it today, and the original reason to connect to it was for remote access to
supercomputer facilities.
In November 1987, NSF awarded a contract to several private sector firms and
the state of Michigan to upgrade and operate the NSF Network (NSFnet) backbone.
The purpose of the NSFnet backbone by this time was to link the growing “regional”
networks set up by various university systems. In 1990, ARPANET ceased operation
because NSFnet and various midlevel networks sponsored by NSF made the Internet
viable for commercial traffic. DOD continues to run a military network. A number
of universities linked to the NSFnet to gain access to the supercomputers. But
besides research, they found that the network was useful for electronic mail, file
transfer, and news groups. The traffic on the network rose fairly dramatically.
In May 1993, NSF radically altered the architecture of the Internet, because the
government wanted to get out of the backbone business. In its place, NSF designated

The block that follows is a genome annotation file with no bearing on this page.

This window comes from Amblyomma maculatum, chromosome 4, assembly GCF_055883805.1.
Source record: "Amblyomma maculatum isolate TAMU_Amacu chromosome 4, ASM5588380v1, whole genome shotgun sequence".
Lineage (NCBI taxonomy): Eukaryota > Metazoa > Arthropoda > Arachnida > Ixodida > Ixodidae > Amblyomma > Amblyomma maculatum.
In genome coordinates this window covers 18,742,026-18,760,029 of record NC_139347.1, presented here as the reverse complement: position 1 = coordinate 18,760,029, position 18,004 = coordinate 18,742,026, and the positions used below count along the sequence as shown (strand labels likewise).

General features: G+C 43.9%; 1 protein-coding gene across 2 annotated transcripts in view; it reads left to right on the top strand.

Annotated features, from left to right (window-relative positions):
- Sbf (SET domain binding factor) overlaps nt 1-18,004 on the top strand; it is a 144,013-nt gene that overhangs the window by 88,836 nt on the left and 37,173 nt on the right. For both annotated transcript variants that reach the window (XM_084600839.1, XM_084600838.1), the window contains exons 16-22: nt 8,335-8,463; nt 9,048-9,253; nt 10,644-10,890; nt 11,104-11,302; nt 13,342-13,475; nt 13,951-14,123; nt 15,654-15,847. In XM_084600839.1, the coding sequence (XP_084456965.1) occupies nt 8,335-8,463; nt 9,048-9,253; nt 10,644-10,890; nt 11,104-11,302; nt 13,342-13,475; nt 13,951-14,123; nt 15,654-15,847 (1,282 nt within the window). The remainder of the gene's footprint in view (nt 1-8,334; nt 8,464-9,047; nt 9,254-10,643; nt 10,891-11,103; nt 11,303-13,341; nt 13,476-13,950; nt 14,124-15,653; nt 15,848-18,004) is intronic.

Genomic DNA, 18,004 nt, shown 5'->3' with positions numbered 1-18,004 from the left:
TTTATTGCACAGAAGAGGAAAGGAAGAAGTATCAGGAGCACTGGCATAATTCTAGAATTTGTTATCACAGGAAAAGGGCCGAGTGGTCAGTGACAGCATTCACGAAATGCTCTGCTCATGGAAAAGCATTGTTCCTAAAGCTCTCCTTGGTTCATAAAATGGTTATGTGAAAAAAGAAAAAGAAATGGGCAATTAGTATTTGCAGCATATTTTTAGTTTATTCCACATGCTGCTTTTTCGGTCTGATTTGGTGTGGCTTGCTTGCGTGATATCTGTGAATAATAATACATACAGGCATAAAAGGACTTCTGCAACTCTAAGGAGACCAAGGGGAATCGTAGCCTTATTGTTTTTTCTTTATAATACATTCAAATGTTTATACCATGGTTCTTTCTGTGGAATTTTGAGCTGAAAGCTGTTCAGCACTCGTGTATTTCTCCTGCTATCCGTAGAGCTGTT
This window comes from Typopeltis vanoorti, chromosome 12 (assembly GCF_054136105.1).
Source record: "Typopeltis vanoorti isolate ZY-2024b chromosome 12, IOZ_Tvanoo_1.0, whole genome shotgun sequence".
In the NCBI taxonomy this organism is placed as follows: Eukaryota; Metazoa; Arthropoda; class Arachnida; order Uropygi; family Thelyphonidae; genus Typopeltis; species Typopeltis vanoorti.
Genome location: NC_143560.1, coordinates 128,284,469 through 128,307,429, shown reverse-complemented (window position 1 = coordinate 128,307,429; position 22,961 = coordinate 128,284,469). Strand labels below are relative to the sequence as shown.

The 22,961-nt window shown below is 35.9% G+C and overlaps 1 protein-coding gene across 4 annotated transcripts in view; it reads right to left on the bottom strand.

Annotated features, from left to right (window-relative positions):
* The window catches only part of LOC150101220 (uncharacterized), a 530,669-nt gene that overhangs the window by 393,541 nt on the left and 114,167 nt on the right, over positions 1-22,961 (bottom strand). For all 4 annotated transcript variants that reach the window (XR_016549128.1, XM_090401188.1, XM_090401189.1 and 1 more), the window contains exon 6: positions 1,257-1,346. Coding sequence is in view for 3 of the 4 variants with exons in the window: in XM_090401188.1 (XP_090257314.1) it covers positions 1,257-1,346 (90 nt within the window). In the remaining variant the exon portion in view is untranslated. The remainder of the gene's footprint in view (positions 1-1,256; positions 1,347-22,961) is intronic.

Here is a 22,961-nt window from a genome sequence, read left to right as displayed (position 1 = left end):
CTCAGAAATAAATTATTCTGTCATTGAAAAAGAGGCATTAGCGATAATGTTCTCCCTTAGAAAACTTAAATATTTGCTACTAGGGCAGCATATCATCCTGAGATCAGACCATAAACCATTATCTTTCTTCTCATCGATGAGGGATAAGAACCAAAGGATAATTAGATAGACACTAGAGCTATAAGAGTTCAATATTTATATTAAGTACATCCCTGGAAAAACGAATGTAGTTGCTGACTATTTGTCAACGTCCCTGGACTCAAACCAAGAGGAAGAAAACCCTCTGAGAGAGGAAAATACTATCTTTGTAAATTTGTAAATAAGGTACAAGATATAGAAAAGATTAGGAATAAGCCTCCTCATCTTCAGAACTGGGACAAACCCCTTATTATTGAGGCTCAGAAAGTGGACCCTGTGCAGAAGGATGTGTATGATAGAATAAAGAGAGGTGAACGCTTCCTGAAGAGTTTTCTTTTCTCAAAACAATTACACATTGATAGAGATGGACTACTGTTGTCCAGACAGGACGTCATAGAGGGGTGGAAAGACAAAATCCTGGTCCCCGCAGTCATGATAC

a series of Network Access Points (NAPs), where private commercial backbone
operators could “interconnect.” In 1994, NSF announced that four NAPs would be
built, in San Francisco, New York, Chicago, and Washington, DC.
On April 30, 1995, the NSFnet backbone was essentially shut down, and the
NAP architecture became the Internet. The Internet backbone, the first level of
connection to the Internet, now known as very-high-speed backbone network services
(vBNS), is maintained by IBM Corp., MCI Communications, and Merit (a nonprofit
organization owned by 11 public universities in Michigan). Internet access is also
provided via Internet Service Providers such as America Online, MCI, Sprint,
MindSpring, AT&T, Netcom, EarthLink, Concentric, SpryNet, and Microsoft
In October 1996, President Clinton proposed the Next Generation Internet (NGI)
initiative. This is a plan to build a national network that connects universities and
federal research organizations at rates 100 to 1,000 times faster than today’s Internet.
Seed money for development of the network will go to DOD, the Department of
Energy, the National Aeronautics and Space Administration, and NSF.
The first goal of the NGI initiative is to research, develop, and experiment with